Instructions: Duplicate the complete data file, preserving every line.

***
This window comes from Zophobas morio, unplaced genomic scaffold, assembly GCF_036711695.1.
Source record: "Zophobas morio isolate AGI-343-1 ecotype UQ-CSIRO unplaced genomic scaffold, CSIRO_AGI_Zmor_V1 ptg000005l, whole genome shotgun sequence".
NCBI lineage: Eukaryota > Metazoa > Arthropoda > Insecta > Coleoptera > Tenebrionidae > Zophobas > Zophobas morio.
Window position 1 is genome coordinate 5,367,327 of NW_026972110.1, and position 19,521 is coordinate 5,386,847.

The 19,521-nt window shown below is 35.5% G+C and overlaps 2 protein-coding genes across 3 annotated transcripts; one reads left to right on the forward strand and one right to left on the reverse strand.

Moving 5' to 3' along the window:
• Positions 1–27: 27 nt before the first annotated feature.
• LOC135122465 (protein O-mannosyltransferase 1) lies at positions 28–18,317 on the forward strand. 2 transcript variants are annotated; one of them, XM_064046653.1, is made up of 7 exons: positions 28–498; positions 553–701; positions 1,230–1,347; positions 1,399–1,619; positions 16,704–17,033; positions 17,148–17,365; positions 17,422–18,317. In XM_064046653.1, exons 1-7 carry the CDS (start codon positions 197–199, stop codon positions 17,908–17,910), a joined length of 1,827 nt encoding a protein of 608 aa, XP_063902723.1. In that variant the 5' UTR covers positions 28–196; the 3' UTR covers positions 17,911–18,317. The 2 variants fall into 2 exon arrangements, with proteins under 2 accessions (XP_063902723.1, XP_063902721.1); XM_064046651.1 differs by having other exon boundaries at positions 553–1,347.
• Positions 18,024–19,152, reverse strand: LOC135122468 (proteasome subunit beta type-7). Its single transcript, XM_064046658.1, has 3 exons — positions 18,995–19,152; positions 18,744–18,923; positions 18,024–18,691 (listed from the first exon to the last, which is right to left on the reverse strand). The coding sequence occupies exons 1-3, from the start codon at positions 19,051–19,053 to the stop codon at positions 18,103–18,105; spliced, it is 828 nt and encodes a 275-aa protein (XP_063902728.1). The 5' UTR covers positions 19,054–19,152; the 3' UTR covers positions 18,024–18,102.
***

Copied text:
This window comes from Zophobas morio, unplaced genomic scaffold, assembly GCF_036711695.1.
Source record: "Zophobas morio isolate AGI-343-1 ecotype UQ-CSIRO unplaced genomic scaffold, CSIRO_AGI_Zmor_V1 ptg000005l, whole genome shotgun sequence".
NCBI lineage: Eukaryota > Metazoa > Arthropoda > Insecta > Coleoptera > Tenebrionidae > Zophobas > Zophobas morio.
Window position 1 is genome coordinate 5,367,327 of NW_026972110.1, and position 19,521 is coordinate 5,386,847.

The 19,521-nt window shown below is 35.5% G+C and overlaps 2 protein-coding genes across 3 annotated transcripts; one reads left to right on the forward strand and one right to left on the reverse strand.

Moving 5' to 3' along the window:
• Positions 1–27: 27 nt before the first annotated feature.
• LOC135122465 (protein O-mannosyltransferase 1) lies at positions 28–18,317 on the forward strand. 2 transcript variants are annotated; one of them, XM_064046653.1, is made up of 7 exons: positions 28–498; positions 553–701; positions 1,230–1,347; positions 1,399–1,619; positions 16,704–17,033; positions 17,148–17,365; positions 17,422–18,317. In XM_064046653.1, exons 1-7 carry the CDS (start codon positions 197–199, stop codon positions 17,908–17,910), a joined length of 1,827 nt encoding a protein of 608 aa, XP_063902723.1. In that variant the 5' UTR covers positions 28–196; the 3' UTR covers positions 17,911–18,317. The 2 variants fall into 2 exon arrangements, with proteins under 2 accessions (XP_063902723.1, XP_063902721.1); XM_064046651.1 differs by having other exon boundaries at positions 553–1,347.
• Positions 18,024–19,152, reverse strand: LOC135122468 (proteasome subunit beta type-7). Its single transcript, XM_064046658.1, has 3 exons — positions 18,995–19,152; positions 18,744–18,923; positions 18,024–18,691 (listed from the first exon to the last, which is right to left on the reverse strand). The coding sequence occupies exons 1-3, from the start codon at positions 19,051–19,053 to the stop codon at positions 18,103–18,105; spliced, it is 828 nt and encodes a 275-aa protein (XP_063902728.1). The 5' UTR covers positions 19,054–19,152; the 3' UTR covers positions 18,024–18,102.